WASHINGTON — Washington. -- Dueling pistols -- Clay was wounded and Hamilton was killed by such pistols -- have been supplanted by dueling calculators in political disputes. Today, blazing calculators are disgorging ammunition for arguments about the effects of the Reagan tax cuts passed 10 years ago this month.
Is this or that group better off than it was? Or than it would have been if things had stayed as they were (which things never do)? Or relative to this or that group? Such micro-questions should yield to a few macro-facts.
If the Democratic Party stands for anything, it is job creation and low inflation. Until Jimmy Carter's double-digit inflation, Democrats were vocal about inflation being a cruel tax on the poor, who devote a high proportion of their income to consumption. Indisputably, Ronald Reagan's tax cuts coincided with (let others argue about causation) sharply declining inflation and prodigious job creation.
In his new edition of ''The Almanac of American Politics,'' Michael Barone notes that in the 1980s population increased 10 percent but the number of Americans employed increased 20 percent. Labor force participation reached 66 percent, a record level exceeding even that of World War II.
Democrats respond with four complaints.
They say many new jobs are low-skill and not ''meaningful.'' (This, from members of Congress?) What, then, of the Democrats' correct complaint that American education is not meeting the high-skill needs of the new economy? In fact, the Bureau of Labor Statistics reports that high-skill jobs have increased much faster than low-skill jobs.
Second, Democrats say income distribution has become less equal. But this started in the mid-1970s, before the Reagan Terror, and slowed when the nation's longest peacetime expansion began in 1983.
Third, Democrats say the tax cuts unleashed gluttonous consumption, thus under-investment and thus the demise of manufacturing. But manufacturing today provides the same percentage of GNP as 20 years ago.
Fourth, Democrats say the deficit is a menace. True, but Democrats are unconvincing when they wave old Robert Taft banners about balanced budgets.
The tax cuts of August 1981, were echoes of June 1978, when Californians passed Proposition 13, slashing property taxes. Opposition to Proposition 13 had been led by public employee unions -- government stepping forward as an aggressive interest group.
By the late 1970s, taxes were a big issue because of the -- how soon we forget -- biggest issue: inflation. It produced ''bracket-creep,'' floating taxpayers into higher brackets. This produced revenues Democrats needed so they could continue the game of giving periodic tax cuts and counting on inflation silently to erase them.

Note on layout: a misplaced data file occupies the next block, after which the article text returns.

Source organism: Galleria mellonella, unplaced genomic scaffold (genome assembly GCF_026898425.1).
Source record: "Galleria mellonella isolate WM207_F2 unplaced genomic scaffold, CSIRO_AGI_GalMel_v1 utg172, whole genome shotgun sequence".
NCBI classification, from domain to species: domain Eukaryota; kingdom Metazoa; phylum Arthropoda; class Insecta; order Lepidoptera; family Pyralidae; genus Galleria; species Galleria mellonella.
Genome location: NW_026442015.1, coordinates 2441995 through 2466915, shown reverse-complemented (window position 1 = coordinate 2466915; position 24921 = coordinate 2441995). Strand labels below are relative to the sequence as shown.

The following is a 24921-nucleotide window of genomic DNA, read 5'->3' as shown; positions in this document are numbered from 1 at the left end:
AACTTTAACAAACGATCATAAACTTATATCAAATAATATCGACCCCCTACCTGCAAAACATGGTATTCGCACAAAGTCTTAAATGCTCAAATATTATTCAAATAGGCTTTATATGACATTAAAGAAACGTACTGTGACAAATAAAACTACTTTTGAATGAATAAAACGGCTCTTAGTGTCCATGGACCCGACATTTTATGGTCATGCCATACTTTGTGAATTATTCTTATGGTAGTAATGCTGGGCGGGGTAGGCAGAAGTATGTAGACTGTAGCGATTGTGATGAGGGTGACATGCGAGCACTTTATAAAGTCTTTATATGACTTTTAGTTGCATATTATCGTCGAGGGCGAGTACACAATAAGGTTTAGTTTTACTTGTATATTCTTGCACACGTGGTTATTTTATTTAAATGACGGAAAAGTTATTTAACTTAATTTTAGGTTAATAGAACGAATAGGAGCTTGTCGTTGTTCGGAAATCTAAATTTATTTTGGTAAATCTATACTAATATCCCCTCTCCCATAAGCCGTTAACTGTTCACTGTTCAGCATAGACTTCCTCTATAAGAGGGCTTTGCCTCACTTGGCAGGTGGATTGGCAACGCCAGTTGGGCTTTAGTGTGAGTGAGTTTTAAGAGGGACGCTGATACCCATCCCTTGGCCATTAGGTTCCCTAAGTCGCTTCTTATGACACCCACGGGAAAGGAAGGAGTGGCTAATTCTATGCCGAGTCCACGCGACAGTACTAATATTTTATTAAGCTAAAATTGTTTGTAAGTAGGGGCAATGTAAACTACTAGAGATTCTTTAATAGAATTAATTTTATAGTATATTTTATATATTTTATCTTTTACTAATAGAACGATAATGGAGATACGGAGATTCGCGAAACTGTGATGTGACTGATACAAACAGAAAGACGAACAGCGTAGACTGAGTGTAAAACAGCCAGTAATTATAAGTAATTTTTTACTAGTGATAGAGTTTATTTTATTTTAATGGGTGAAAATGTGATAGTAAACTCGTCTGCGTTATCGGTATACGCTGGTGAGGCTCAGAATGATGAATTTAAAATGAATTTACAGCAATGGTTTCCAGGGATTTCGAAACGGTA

By the time the crucial congressional vote came 10 Augusts ago, the choice was between Mr. Reagan's tax cut and the Democrats' quite similar cut. So similar were the two, Mr. Reagan belatedly embraced indexation of the tax code. Hence he could say in his address to the nation: If you are only going to live two more years, the Democrats' bill is better.
Mr. Reagan's tax cuts reflected Republican macro-thought: stress national strength, stimulate the economy and let growth dampen demands for government preferences for particular groups. Today Democrats are still addicted to micro-thoughts. Mr. Barone notes that the Democratic National Committee's response to Desert Storm was a resolution that barely mentions the victory, ''singles out black and Latino troops for special praise and treats the troops as victims -- in need of special government programs -- rather than heroes.''
Mr. Barone also notes that the last time Democrats won an impressive presidential victory 1964 -- was before LBJ passed the Great Society legislation. His landslide followed two large legislative achievements -- a civil rights bill that banned quotas and a tax cut.
For Mr. Reagan, cutting taxes was a win-win proposition. The cuts might be self-financing, recouping revenue through economic growth. If not, deficits would stall domestic initiatives, the Democrats' strength, and would make foreign policy, the Republicans' strength, everything. One result is: George Bush, President of Cyprus.
But real conservatives respect the law of unintended consequences; it is one reason they are conservative. The law is: The unintended consequences of large governmental acts are apt to be larger than and contrary to the intended consequences. Mr. Reagan's tax cuts confirm the law.
When the deficits that coincided with (again, never mind arguments about causation) the tax cuts soared past $200 billion with low inflation and steady growth, the political class, Republicans as well as Democrats, came to a radical conclusion: There are no restraining rules.
Today a deficit of merely $200 billion is a utopian goal. The fiscal 1992 deficit, honestly calculated, approaches $500 billion. Government spending is less restrained than ever in history. Happy birthday, Reagan revolution.
George F. Will is a syndicated columnist.